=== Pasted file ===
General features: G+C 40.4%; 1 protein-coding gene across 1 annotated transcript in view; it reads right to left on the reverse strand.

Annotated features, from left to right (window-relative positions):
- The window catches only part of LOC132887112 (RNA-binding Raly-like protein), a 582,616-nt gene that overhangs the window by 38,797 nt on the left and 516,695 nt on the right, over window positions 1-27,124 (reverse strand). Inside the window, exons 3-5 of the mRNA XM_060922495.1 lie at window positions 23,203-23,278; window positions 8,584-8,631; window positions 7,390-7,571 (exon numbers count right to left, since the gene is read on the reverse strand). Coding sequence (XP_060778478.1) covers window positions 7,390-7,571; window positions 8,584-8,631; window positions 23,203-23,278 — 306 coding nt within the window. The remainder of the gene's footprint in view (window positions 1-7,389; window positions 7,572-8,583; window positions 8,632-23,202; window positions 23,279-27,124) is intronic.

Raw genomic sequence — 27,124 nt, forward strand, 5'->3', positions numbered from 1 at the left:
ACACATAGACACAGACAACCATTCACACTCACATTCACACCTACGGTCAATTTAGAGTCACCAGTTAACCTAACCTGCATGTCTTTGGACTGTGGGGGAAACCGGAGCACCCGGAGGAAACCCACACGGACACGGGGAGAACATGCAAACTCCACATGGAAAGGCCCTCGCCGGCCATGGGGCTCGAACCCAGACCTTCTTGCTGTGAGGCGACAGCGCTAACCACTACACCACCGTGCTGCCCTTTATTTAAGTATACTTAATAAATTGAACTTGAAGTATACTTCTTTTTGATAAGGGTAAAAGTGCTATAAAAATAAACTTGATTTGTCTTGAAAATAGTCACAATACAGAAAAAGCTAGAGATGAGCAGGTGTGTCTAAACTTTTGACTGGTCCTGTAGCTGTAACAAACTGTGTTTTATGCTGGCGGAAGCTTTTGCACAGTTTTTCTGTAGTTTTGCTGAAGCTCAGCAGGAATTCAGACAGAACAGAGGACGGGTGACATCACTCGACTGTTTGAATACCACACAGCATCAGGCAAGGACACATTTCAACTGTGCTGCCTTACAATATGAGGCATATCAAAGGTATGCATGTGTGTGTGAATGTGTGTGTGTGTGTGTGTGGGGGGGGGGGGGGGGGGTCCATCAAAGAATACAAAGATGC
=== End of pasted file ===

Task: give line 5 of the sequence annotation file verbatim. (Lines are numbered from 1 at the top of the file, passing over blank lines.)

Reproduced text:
ACACATAGACACAGACAACCATTCACACTCACATTCACACCTACGGTCAATTTAGAGTCACCAGTTAACCTAACCTGCATGTCTTTGGACTGTGGGGGAAACCGGAGCACCCGGAGGAAACCCACACGGACACGGGGAGAACATGCAAACTCCACATGGAAAGGCCCTCGCCGGCCATGGGGCTCGAACCCAGACCTTCTTGCTGTGAGGCGACAGCGCTAACCACTACACCACCGTGCTGCCCTTTATTTAAGTATACTTAATAAATTGAACTTGAAGTATACTTCTTTTTGATAAGGGTAAAAGTGCTATAAAAATAAACTTGATTTGTCTTGAAAATAGTCACAATACAGAAAAAGCTAGAGATGAGCAGGTGTGTCTAAACTTTTGACTGGTCCTGTAGCTGTAACAAACTGTGTTTTATGCTGGCGGAAGCTTTTGCACAGTTTTTCTGTAGTTTTGCTGAAGCTCAGCAGGAATTCAGACAGAACAGAGGACGGGTGACATCACTCGACTGTTTGAATACCACACAGCATCAGGCAAGGACACATTTCAACTGTGCTGCCTTACAATATGAGGCATATCAAAGGTATGCATGTGTGTGTGAATGTGTGTGTGTGTGTGTGTGGGGGGGGGGGGGGGGGGTCCATCAAAGAATACAAAGATGC